Next Article in Journal
HSPC117 Is Regulated by Epigenetic Modification and Is Involved in the Migration of JEG-3 Cells
Previous Article in Journal
Synthesis and Antioxidant Activity Evaluation of New Compounds from Hydrazinecarbothioamide and 1,2,4-Triazole Class Containing Diarylsulfone and 2,4-Difluorophenyl Moieties
Article Menu

Export Article

Int. J. Mol. Sci. 2014, 15(6), 10926-10935; doi:10.3390/ijms150610926

The Constituents of Michelia compressa var. formosana and Their Bioactivities
Yu-Yi Chan 1,*, Shin-Hun Juang 2, Guan-Jhong Huang 3, Yu-Ren Liao 4, Yu-Fon Chen 5, Chia-Che Wu 6, Hui-Ting Chang 6 and Tian-Shung Wu 4,*
Department of Biotechnology, Southern Taiwan University of Science and Technology, Tainan 71005, Taiwan
Graduate Institute of Pharmaceutical Chemistry, China Medical University, Taichung 40402, Taiwan
Department of Pharmacy, China Medical University, Taichung 40402, Taiwan
Department of Chemistry, National Cheng Kung University, Tainan 70101, Taiwan
Department of Life Sciences, National Cheng Kung University, Tainan 70101, Taiwan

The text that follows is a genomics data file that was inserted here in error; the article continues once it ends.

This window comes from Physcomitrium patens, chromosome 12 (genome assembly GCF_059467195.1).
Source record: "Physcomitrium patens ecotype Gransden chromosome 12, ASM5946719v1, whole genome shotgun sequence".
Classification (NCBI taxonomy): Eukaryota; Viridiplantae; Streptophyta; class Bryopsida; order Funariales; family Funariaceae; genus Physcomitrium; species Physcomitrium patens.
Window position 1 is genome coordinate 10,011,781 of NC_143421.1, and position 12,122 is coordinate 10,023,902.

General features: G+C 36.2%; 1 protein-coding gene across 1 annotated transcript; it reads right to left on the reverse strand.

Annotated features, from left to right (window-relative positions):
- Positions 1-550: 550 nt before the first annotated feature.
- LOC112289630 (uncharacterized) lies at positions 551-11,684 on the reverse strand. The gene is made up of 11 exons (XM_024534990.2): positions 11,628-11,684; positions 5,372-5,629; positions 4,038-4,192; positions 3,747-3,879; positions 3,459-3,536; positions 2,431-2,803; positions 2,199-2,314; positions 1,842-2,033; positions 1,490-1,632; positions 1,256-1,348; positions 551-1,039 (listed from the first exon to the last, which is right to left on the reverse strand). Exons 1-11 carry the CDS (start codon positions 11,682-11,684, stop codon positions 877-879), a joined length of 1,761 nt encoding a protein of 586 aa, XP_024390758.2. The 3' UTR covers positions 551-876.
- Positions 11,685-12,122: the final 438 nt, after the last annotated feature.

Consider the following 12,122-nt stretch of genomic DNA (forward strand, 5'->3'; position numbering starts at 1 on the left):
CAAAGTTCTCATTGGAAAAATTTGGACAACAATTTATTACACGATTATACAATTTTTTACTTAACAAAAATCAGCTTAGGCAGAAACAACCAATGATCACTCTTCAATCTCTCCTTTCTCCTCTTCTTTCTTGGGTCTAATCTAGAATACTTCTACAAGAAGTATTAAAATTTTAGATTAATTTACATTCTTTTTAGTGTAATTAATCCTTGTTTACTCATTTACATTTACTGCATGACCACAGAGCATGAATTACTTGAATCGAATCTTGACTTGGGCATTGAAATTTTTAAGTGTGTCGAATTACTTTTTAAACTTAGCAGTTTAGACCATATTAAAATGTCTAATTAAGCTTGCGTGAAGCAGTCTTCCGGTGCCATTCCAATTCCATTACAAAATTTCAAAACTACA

School of Forestry and Resource Conservation, National Taiwan University, Taipei 10617, Taiwan
Authors to whom correspondence should be addressed; Tel.: +886-627-575-75 (ext. 65333) (T.-S.W.); +886-625-331-31 (ext. 6921) (Y.-Y.C.); Fax: +886-627-405-52 (T.-S.W.); +886-624-257-41 (Y.-Y.C.).
Received: 2 April 2014; in revised form: 8 May 2014 / Accepted: 19 May 2014 / Published: 17 June 2014


: Phytochemical investigation of the heartwood of Michelia compressa afforded forty-four compounds, which were identified by comparison of experimental and literature analytical and spectroscopic data. Some compounds were evaluated for their anti-inflammatory and anticancer bioactivities. The result showed that roemerine (1) and cyathisterol (2) exhibited significant nitric oxide (NO) inhibition, with IC50 values of 8.5 ± 0.3 and 9.6 ± 0.5 µg/mL, respectively. In addition, liriodenine (3) and oliveroline (4) exhibited cytotoxicity to human nasopharyngeal carcinoma (NPC-TW01), non-small cell lung carcinoma (NCI-H226), T cell leukemia (Jurkat), renal carcinoma (A498), lung carcinoma (A549) and fibrosarcoma (HT1080) cell lines with IC50 values in the range of 15.7–3.68 μM.